While I tend towards mainly Ubuntu 14.04 LTS (Trusty Tahr) as my core Linux derivative, it is time to move on to the 15.x stream and embrace the Ubuntu 15.04 (Vivid Vervet) for the next bunch of work I’ll be doing.
A common practice is that I run the installation and then do an
apt-get update to make sure I’ve got the latest goodness from the source repository. If you’ve tried this after doing a CD or ISO install of Vivid Vervet, you will discover that it leaves the CD-ROM as an apt source.
This is what the process will look like out of the box:
This leaves you with that sad, can’t be updated feeling. Nobody likes that feeling.
Removing the CD-ROM apt source with sed
Because I’m fundamentally lazy, I decided that the process of using nano to edit the /etc/apt/sources.list file is a few too many steps. Plus, I’m a vim lover, but it isn’t installed and can’t be because of the apt source issue.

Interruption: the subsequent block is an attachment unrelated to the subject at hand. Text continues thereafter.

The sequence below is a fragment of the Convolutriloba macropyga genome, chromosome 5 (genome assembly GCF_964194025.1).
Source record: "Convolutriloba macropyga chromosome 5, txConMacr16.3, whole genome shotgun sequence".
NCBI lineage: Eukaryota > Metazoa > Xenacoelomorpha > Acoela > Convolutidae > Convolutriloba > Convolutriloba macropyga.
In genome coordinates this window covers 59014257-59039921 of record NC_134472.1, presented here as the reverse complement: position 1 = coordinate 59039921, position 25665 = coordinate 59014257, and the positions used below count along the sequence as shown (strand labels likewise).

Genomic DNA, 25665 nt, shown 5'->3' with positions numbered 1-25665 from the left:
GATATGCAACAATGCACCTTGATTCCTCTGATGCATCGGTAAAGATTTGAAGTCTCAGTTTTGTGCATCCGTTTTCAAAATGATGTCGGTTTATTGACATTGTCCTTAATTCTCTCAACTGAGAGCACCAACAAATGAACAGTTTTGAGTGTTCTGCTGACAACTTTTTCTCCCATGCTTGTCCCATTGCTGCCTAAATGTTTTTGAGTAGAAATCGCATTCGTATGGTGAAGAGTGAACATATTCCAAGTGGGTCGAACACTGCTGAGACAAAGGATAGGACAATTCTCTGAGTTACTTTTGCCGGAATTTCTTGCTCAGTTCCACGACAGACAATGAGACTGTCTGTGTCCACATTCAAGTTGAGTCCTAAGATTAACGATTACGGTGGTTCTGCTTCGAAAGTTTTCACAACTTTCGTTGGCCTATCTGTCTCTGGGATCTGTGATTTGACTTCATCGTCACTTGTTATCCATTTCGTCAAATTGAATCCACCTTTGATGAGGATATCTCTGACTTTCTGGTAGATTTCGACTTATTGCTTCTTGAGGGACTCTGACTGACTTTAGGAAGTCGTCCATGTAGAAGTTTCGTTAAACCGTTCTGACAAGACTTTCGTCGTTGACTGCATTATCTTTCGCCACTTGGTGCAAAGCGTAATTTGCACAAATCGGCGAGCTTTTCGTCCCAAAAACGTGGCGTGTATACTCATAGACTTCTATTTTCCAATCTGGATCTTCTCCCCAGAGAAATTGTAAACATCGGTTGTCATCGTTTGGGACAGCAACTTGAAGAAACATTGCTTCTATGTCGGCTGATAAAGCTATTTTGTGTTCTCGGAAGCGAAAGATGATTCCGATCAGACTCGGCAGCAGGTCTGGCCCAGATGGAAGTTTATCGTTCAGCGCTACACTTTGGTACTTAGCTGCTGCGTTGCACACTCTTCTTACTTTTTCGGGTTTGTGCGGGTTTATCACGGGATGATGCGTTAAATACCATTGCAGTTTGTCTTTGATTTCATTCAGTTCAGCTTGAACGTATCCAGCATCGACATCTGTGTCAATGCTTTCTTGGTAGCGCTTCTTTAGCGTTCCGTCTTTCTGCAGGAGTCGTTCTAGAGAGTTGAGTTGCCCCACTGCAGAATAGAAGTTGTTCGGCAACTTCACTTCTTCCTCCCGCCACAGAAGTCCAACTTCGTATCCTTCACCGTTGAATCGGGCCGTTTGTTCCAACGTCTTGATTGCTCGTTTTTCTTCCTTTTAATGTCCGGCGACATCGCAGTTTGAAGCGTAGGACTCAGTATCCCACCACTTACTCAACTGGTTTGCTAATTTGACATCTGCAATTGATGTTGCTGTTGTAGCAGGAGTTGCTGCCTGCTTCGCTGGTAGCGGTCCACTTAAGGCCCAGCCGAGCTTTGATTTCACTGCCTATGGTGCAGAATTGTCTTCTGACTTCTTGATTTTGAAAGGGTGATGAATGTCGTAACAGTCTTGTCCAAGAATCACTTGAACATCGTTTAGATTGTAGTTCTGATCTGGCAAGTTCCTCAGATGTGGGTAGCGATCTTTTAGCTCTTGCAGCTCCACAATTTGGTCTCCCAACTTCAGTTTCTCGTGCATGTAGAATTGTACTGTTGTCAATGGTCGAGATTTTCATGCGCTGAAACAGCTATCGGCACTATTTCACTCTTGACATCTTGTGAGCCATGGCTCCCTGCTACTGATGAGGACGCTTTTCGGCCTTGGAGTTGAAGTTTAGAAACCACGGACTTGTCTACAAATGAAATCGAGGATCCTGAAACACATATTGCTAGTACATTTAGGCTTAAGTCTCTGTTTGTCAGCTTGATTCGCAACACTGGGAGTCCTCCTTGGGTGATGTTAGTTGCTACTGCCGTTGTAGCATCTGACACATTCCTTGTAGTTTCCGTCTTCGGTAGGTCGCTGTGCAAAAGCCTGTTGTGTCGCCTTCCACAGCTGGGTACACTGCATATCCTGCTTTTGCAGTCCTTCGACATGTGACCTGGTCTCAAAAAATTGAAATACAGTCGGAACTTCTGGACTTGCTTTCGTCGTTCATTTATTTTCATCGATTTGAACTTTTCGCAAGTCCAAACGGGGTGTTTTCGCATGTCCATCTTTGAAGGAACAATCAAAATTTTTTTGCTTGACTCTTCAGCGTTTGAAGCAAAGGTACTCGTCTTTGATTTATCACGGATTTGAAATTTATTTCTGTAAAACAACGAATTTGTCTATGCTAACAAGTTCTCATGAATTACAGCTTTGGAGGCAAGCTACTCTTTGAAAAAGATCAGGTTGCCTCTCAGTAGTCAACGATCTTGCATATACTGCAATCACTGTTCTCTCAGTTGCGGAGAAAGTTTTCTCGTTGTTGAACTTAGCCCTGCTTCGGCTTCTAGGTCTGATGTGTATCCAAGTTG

Note: I also recognize that true laziness would mean using Vagrant, but there are times when an ISO install happen, so I wanted to share this 🙂
Sed is a great little tool baked into Linux, so let’s just do the process using sed and the one-liner as follows:
sudo sed -i 's/deb cdrom/#deb cdrom/g' /etc/apt/sources.list
That just means that we stream the /etc/apt/sources.list file and replace the instances of
deb cdrom with
#deb cdrom which turns it into a comment line in the file.
There is a comment line in the sources.list file which will get an extra hash in front of it, but I’m doing this rather quick and dirty.
Once we run that command we can now run the
apt-get update again now and it looks much better:
Now you can update as needed. Hope this is a simple, but helpful tip!